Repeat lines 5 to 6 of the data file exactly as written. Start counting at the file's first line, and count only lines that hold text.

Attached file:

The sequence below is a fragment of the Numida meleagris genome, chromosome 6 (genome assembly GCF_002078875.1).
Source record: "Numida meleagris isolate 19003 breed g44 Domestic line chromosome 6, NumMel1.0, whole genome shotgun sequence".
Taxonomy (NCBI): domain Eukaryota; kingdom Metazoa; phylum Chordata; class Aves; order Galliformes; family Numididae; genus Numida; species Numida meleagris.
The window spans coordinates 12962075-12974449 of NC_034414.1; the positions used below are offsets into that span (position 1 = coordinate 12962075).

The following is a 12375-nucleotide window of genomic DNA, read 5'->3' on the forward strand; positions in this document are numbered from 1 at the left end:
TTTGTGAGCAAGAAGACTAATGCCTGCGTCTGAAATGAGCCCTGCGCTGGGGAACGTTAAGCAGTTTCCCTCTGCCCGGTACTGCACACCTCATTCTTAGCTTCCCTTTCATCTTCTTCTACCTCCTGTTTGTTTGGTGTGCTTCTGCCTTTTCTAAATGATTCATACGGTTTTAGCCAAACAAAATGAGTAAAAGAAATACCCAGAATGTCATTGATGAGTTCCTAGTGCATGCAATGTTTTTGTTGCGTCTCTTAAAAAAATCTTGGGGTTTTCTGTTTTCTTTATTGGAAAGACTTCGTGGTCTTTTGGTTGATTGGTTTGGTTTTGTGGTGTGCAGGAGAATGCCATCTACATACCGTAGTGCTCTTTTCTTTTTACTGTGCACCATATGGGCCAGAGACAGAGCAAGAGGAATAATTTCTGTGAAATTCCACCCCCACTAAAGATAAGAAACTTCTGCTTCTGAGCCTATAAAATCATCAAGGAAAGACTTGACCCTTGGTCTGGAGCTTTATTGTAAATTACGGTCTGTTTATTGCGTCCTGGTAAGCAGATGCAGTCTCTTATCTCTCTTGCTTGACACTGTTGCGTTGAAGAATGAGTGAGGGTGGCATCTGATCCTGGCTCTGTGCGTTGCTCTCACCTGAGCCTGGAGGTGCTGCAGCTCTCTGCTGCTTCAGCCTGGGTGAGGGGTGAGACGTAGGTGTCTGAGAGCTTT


The following is a 12375-nucleotide window of genomic DNA, read 5'->3' on the forward strand; positions in this document are numbered from 1 at the left end:
TTTGTGAGCAAGAAGACTAATGCCTGCGTCTGAAATGAGCCCTGCGCTGGGGAACGTTAAGCAGTTTCCCTCTGCCCGGTACTGCACACCTCATTCTTAGCTTCCCTTTCATCTTCTTCTACCTCCTGTTTGTTTGGTGTGCTTCTGCCTTTTCTAAATGATTCATACGGTTTTAGCCAAACAAAATGAGTAAAAGAAATACCCAGAATGTCATTGATGAGTTCCTAGTGCATGCAATGTTTTTGTTGCGTCTCTTAAAAAAATCTTGGGGTTTTCTGTTTTCTTTATTGGAAAGACTTCGTGGTCTTTTGGTTGATTGGTTTGGTTTTGTGGTGTGCAGGAGAATGCCATCTACATACCGTAGTGCTCTTTTCTTTTTACTGTGCACCATATGGGCCAGAGACAGAGCAAGAGGAATAATTTCTGTGAAATTCCACCCCCACTAAAGATAAGAAACTTCTGCTTCTGAGCCTATAAAATCATCAAGGAAAGACTTGACCCTTGGTCTGGAGCTTTATTGTAAATTACGGTCTGTTTATTGCGTCCTGGTAAGCAGATGCAGTCTCTTATCTCTCTTGCTTGACACTGTTGCGTTGAAGAATGAGTGAGGGTGGCATCTGATCCTGGCTCTGTGCGTTGCTCTCACCTGAGCCTGGAGGTGCTGCAGCTCTCTGCTGCTTCAGCCTGGGTGAGGGGTGAGACGTAGGTGTCTGAGAGCTTT